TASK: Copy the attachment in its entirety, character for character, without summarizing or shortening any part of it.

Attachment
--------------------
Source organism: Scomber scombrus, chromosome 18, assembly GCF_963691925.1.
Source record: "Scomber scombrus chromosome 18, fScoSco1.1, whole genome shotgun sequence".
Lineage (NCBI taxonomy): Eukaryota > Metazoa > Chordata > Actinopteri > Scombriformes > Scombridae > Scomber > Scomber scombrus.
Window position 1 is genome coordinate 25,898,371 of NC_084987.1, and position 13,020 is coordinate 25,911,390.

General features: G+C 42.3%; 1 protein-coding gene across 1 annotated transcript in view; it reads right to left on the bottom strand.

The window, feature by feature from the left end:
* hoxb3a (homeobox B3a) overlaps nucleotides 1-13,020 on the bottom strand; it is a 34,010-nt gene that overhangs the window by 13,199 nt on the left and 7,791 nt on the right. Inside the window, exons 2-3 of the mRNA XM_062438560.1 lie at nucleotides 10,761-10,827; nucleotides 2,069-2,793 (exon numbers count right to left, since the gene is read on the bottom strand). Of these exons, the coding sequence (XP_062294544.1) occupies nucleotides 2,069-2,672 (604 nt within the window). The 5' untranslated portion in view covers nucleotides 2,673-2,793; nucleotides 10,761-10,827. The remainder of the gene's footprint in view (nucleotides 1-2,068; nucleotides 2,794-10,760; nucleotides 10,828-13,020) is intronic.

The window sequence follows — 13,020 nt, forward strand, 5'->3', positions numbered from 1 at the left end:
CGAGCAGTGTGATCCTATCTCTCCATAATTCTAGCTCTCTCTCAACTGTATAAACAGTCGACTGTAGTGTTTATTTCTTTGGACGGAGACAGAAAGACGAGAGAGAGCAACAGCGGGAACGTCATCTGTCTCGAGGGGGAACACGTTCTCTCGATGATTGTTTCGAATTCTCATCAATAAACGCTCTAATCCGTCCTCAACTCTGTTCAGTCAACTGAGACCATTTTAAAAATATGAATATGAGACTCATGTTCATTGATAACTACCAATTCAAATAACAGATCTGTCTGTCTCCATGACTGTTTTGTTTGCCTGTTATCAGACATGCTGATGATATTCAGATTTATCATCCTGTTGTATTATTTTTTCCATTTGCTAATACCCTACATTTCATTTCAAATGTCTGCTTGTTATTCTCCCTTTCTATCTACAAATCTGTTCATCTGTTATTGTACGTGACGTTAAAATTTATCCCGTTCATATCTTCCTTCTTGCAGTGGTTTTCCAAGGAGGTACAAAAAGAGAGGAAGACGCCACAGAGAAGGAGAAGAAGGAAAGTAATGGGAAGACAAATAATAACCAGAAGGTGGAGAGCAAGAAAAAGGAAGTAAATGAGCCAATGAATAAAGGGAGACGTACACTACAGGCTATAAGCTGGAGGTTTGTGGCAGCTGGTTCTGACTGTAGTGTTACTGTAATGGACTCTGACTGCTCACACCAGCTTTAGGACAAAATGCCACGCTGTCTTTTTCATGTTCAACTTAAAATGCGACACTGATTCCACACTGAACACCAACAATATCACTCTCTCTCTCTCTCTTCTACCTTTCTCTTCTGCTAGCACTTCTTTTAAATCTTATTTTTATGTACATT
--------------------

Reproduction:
Source organism: Scomber scombrus, chromosome 18, assembly GCF_963691925.1.
Source record: "Scomber scombrus chromosome 18, fScoSco1.1, whole genome shotgun sequence".
Lineage (NCBI taxonomy): Eukaryota > Metazoa > Chordata > Actinopteri > Scombriformes > Scombridae > Scomber > Scomber scombrus.
Window position 1 is genome coordinate 25,898,371 of NC_084987.1, and position 13,020 is coordinate 25,911,390.

General features: G+C 42.3%; 1 protein-coding gene across 1 annotated transcript in view; it reads right to left on the bottom strand.

The window, feature by feature from the left end:
* hoxb3a (homeobox B3a) overlaps nucleotides 1-13,020 on the bottom strand; it is a 34,010-nt gene that overhangs the window by 13,199 nt on the left and 7,791 nt on the right. Inside the window, exons 2-3 of the mRNA XM_062438560.1 lie at nucleotides 10,761-10,827; nucleotides 2,069-2,793 (exon numbers count right to left, since the gene is read on the bottom strand). Of these exons, the coding sequence (XP_062294544.1) occupies nucleotides 2,069-2,672 (604 nt within the window). The 5' untranslated portion in view covers nucleotides 2,673-2,793; nucleotides 10,761-10,827. The remainder of the gene's footprint in view (nucleotides 1-2,068; nucleotides 2,794-10,760; nucleotides 10,828-13,020) is intronic.

The window sequence follows — 13,020 nt, forward strand, 5'->3', positions numbered from 1 at the left end:
CGAGCAGTGTGATCCTATCTCTCCATAATTCTAGCTCTCTCTCAACTGTATAAACAGTCGACTGTAGTGTTTATTTCTTTGGACGGAGACAGAAAGACGAGAGAGAGCAACAGCGGGAACGTCATCTGTCTCGAGGGGGAACACGTTCTCTCGATGATTGTTTCGAATTCTCATCAATAAACGCTCTAATCCGTCCTCAACTCTGTTCAGTCAACTGAGACCATTTTAAAAATATGAATATGAGACTCATGTTCATTGATAACTACCAATTCAAATAACAGATCTGTCTGTCTCCATGACTGTTTTGTTTGCCTGTTATCAGACATGCTGATGATATTCAGATTTATCATCCTGTTGTATTATTTTTTCCATTTGCTAATACCCTACATTTCATTTCAAATGTCTGCTTGTTATTCTCCCTTTCTATCTACAAATCTGTTCATCTGTTATTGTACGTGACGTTAAAATTTATCCCGTTCATATCTTCCTTCTTGCAGTGGTTTTCCAAGGAGGTACAAAAAGAGAGGAAGACGCCACAGAGAAGGAGAAGAAGGAAAGTAATGGGAAGACAAATAATAACCAGAAGGTGGAGAGCAAGAAAAAGGAAGTAAATGAGCCAATGAATAAAGGGAGACGTACACTACAGGCTATAAGCTGGAGGTTTGTGGCAGCTGGTTCTGACTGTAGTGTTACTGTAATGGACTCTGACTGCTCACACCAGCTTTAGGACAAAATGCCACGCTGTCTTTTTCATGTTCAACTTAAAATGCGACACTGATTCCACACTGAACACCAACAATATCACTCTCTCTCTCTCTCTTCTACCTTTCTCTTCTGCTAGCACTTCTTTTAAATCTTATTTTTATGTACATT